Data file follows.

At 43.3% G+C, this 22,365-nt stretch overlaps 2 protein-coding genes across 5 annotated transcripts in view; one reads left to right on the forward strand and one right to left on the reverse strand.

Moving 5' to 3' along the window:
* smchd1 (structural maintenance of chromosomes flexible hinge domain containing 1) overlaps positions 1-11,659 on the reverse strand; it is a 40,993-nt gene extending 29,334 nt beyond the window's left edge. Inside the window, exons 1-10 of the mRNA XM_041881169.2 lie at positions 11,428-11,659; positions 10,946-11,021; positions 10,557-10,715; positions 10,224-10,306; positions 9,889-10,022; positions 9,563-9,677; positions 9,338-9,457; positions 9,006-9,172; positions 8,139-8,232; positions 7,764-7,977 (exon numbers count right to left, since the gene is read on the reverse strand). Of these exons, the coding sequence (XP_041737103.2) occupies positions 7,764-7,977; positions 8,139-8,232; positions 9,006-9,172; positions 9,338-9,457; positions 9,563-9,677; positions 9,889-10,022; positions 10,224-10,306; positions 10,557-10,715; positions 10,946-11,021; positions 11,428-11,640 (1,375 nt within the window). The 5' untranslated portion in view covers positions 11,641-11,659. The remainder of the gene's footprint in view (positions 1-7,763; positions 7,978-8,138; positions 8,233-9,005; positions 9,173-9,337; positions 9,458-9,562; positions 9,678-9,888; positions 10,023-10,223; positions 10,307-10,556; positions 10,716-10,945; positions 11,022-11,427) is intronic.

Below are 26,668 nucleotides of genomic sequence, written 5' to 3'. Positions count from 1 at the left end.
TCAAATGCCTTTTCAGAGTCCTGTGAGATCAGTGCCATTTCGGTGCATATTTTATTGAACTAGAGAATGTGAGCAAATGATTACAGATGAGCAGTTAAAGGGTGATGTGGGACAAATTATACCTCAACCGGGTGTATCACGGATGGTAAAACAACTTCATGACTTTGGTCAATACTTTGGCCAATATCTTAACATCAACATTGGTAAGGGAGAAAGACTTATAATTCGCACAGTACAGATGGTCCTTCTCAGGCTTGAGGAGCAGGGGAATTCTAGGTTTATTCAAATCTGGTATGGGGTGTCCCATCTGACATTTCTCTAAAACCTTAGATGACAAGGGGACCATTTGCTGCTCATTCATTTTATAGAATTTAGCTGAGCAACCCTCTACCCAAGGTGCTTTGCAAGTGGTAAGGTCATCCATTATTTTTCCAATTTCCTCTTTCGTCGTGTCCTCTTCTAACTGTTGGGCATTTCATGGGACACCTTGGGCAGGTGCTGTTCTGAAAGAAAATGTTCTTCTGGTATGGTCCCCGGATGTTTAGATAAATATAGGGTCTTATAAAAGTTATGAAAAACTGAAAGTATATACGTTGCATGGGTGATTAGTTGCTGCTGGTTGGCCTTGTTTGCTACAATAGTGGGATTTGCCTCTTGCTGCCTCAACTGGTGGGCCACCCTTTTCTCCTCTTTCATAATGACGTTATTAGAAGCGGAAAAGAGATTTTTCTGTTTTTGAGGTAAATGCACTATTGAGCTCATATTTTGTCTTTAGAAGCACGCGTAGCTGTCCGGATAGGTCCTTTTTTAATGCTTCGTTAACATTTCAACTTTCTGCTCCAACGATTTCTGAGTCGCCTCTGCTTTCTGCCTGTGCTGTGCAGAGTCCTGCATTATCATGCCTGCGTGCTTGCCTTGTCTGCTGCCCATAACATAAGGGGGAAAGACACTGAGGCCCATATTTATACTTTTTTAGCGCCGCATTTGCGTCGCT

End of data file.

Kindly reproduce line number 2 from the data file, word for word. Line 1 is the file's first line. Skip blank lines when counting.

Moving 5' to 3' along the window: